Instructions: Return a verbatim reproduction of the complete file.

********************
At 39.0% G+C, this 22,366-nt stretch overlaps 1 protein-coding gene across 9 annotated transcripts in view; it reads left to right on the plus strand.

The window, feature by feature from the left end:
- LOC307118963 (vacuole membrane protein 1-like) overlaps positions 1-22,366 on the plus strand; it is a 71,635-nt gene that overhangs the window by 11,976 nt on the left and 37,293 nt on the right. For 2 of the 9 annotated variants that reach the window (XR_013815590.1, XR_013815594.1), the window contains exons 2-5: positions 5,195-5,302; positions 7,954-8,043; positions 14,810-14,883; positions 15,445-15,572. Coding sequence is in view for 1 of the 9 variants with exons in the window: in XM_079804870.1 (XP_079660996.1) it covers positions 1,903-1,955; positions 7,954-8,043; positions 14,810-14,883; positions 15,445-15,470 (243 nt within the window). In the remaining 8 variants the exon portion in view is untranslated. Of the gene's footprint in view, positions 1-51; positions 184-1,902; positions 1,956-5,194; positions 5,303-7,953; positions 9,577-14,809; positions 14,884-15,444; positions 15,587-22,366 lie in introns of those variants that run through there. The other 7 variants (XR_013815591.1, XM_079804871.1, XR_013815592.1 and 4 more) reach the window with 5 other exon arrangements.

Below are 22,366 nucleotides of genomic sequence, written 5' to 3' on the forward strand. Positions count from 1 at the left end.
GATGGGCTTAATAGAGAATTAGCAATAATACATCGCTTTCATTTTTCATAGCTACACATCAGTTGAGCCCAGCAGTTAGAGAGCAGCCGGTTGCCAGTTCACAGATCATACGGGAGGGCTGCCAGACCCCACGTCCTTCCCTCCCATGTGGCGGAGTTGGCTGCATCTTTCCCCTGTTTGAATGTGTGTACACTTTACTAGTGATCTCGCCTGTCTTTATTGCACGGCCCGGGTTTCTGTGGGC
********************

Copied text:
At 39.0% G+C, this 22,366-nt stretch overlaps 1 protein-coding gene across 9 annotated transcripts in view; it reads left to right on the plus strand.

The window, feature by feature from the left end:
- LOC307118963 (vacuole membrane protein 1-like) overlaps positions 1-22,366 on the plus strand; it is a 71,635-nt gene that overhangs the window by 11,976 nt on the left and 37,293 nt on the right. For 2 of the 9 annotated variants that reach the window (XR_013815590.1, XR_013815594.1), the window contains exons 2-5: positions 5,195-5,302; positions 7,954-8,043; positions 14,810-14,883; positions 15,445-15,572. Coding sequence is in view for 1 of the 9 variants with exons in the window: in XM_079804870.1 (XP_079660996.1) it covers positions 1,903-1,955; positions 7,954-8,043; positions 14,810-14,883; positions 15,445-15,470 (243 nt within the window). In the remaining 8 variants the exon portion in view is untranslated. Of the gene's footprint in view, positions 1-51; positions 184-1,902; positions 1,956-5,194; positions 5,303-7,953; positions 9,577-14,809; positions 14,884-15,444; positions 15,587-22,366 lie in introns of those variants that run through there. The other 7 variants (XR_013815591.1, XM_079804871.1, XR_013815592.1 and 4 more) reach the window with 5 other exon arrangements.

Below are 22,366 nucleotides of genomic sequence, written 5' to 3' on the forward strand. Positions count from 1 at the left end.
GATGGGCTTAATAGAGAATTAGCAATAATACATCGCTTTCATTTTTCATAGCTACACATCAGTTGAGCCCAGCAGTTAGAGAGCAGCCGGTTGCCAGTTCACAGATCATACGGGAGGGCTGCCAGACCCCACGTCCTTCCCTCCCATGTGGCGGAGTTGGCTGCATCTTTCCCCTGTTTGAATGTGTGTACACTTTACTAGTGATCTCGCCTGTCTTTATTGCACGGCCCGGGTTTCTGTGGGC